Berlin Hyp achieved its highest ever foreign distribution with a EUR500m seven year green Pfandbrief on Friday, after having waited out an “awful” market on Thursday to then attract EUR950m of orders at a level reflecting the “new world”, according to Bodo Winkler, its head of funding and investor relations.
The German issuer concluded the roadshow for its third green Pfandbrief benchmark on Wednesday, a day on which Norway’s SR-Boligkreditt had successfully launched the first euro benchmark covered bond in just over a week, a EUR750m seven year deal. However, US equities fell sharply late on Wednesday, with Asian stock markets following them down overnight.
“Everything was red when I came into the office on Thursday,” Winkler told Sustainabonds, “and the European markets started weak, too. So we decided to wait – especially as this is a special project for us. We are using EUR500m of our green assets, so we are even keener for the deal to be well received – we can only use them once and if they are used for a deal that ultimately struggles and is not bought by the targeted investors then it’s a bit of a waste.”
“The market then looked more supportive on Friday morning. Although there had been further losses in the US, Asia recovered a little bit, and we said OK, let’s open the books.”
Lead managers ABN AMRO, BayernLB, Commerzbank, Crédit Agricole and JP Morgan opened books for the EUR500m no-grow seven year issue with initial guidance of the mid-swaps minus 4bp area, before ultimately pricing the deal at minus 6bp on the back of some EUR950m of orders from 76 accounts.
“I was very convinced the deal would work out well,” said Winkler (pictured), “but I was a little bit surprised just how well it worked out, because we were able to generate a very beautiful book. In the end we had a 58% share of non-domestic investors, the highest share we have ever had in any of our benchmark covered bonds, so that was really nice.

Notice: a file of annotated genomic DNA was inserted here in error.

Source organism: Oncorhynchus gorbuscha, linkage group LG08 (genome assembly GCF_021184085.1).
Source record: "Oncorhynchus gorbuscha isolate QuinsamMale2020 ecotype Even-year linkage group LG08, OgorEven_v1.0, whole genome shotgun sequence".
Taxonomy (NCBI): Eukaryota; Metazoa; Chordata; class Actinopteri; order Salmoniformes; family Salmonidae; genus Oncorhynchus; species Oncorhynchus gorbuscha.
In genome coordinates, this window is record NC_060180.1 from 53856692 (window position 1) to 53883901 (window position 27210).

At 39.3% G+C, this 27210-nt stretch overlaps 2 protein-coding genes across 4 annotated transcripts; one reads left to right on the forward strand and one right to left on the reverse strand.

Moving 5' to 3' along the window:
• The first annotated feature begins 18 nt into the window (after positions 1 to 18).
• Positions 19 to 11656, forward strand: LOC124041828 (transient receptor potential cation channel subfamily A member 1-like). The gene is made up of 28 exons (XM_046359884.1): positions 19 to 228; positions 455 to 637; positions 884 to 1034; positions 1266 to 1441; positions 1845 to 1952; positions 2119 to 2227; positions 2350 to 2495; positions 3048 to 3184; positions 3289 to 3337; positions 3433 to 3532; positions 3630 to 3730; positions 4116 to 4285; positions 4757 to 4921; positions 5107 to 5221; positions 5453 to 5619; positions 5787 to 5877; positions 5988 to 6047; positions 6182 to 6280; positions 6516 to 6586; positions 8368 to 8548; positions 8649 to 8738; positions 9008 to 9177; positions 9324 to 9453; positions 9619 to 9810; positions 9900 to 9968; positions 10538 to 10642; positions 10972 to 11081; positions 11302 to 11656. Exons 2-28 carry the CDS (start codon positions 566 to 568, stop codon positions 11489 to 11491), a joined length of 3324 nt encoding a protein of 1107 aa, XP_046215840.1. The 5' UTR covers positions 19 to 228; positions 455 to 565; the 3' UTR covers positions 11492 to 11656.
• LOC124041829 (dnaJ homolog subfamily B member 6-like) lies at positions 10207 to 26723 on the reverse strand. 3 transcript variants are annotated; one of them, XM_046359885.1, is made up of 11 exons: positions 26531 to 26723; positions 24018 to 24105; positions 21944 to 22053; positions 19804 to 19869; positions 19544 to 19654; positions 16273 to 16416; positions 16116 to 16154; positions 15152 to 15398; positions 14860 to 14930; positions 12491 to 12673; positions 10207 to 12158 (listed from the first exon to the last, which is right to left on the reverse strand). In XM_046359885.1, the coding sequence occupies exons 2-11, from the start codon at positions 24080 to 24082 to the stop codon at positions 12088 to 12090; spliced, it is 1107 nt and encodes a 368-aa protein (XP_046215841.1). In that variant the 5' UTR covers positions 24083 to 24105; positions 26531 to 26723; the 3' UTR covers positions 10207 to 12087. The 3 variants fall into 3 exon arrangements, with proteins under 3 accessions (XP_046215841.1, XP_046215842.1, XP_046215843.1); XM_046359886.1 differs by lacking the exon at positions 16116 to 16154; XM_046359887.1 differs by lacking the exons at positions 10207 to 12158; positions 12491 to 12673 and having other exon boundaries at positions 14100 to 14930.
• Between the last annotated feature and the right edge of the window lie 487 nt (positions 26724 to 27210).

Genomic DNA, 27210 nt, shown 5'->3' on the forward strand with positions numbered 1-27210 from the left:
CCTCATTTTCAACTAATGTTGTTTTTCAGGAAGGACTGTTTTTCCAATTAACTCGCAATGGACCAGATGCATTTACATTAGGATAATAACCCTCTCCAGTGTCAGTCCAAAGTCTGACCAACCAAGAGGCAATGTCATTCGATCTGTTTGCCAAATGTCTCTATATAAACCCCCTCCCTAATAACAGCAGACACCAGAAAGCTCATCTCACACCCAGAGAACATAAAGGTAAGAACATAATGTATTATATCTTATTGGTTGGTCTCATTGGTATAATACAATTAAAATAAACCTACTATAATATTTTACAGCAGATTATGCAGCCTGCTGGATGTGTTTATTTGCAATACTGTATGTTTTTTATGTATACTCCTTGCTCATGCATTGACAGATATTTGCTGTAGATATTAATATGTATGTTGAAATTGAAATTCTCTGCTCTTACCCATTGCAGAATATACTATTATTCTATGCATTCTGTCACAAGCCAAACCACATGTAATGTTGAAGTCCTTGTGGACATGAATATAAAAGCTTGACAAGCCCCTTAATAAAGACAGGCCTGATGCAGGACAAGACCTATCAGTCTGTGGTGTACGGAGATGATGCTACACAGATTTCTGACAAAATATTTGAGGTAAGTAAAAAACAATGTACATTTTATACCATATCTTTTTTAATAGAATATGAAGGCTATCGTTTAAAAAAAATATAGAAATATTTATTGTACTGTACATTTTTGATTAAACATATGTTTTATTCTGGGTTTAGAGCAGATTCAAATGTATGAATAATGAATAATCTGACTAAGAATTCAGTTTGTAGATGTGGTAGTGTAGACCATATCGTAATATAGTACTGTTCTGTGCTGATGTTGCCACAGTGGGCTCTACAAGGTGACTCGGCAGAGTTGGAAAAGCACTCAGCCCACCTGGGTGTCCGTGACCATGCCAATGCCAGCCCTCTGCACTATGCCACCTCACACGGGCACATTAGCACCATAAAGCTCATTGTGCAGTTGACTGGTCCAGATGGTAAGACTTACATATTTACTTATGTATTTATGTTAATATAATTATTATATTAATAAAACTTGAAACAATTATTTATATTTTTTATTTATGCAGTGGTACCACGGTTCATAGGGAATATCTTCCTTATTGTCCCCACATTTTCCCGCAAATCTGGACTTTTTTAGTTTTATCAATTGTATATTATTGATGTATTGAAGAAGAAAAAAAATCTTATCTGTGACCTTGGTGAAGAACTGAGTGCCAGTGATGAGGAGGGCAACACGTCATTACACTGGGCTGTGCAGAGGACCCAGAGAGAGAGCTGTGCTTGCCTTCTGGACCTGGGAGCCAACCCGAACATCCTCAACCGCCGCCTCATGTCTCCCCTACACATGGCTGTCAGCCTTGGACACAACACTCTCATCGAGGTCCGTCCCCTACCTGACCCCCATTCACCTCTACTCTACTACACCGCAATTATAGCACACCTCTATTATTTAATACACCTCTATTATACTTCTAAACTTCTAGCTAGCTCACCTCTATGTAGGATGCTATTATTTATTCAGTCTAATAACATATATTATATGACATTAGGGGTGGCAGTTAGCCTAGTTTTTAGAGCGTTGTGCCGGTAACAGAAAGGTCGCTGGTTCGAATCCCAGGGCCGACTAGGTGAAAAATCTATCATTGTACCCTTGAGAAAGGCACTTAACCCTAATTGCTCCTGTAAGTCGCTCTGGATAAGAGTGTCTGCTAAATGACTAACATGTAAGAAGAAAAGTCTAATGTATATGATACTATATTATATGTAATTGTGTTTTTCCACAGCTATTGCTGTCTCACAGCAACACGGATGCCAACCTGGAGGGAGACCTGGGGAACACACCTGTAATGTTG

“The share of dedicated green investors was high as well,” he added, “a little bit above 45%, and that was of course the desired outcome, so we are very happy with that.”
The deal’s spread of 6bp through mid-swaps compared with fair value of around 13bp through mid-swaps, based on Berlin Hyp’s secondaries, implying a new issue premium of around 7bp – although some bankers noted that a EUR1bn seven year Helaba trade quoted at minus 10bp was a more useful comparable, having been launched on 18 September, and Winkler echoed this.
“Usually when a new issue is priced a little cheaper than the outstanding curve, either the new issue tightens to the rest of the curve, or the curve widens to the newly-issued one,” he said. “This did not happen on the last two Pfandbriefe, which is a good indication that although everyone can see these prices quoted on screens for bonds issued two or three years ago, the turnover on these bonds must be very low or non-existent. This discussion about new issue premiums is therefore a bit academic.
“The parameters have simply changed, and on top of that there are so many different influences on the overall market,” added Winkler. “We are basically entering a new world, and this has to be acknowledged, but I think in the end our new issue was well priced and we were able to achieve a very good deal.”
A syndicate banker at one of the leads said the green nature of the transaction helped attract incremental demand, saying this is particularly beneficial with the European Central Bank having cut its typical buying of Eurozone benchmark covered bonds from a 30% share of new issues in the months up to September to 10% from this month, as it winds down its QE programme. The changing market has made execution trickier for recent deals, which have in some cases struggled to attract significant oversubscription and/or had to pay higher spreads.
“The book of EUR950m is a strong result,” he said. “We only have 10% participation from the Eurosystem now, and it is a positive sign to see private investors coming back at these levels – this attracted a lot of the regulars.
“If you strip away the green element, it’s a classic German Pfandbrief, with the associated tight levels,” he added. “Here, the greenness helped us give bigger book updates that only added to the momentum.”
The transaction is Berlin Hyp’s sixth benchmark green bond, with the lender being the most active green bond issuer among European commercial banks – it has sold three green senior unsecured bonds alongside its three green Pfandbriefe, for an aggregate EUR3bn. The proceeds of the issuance are used to refinance loans for green buildings.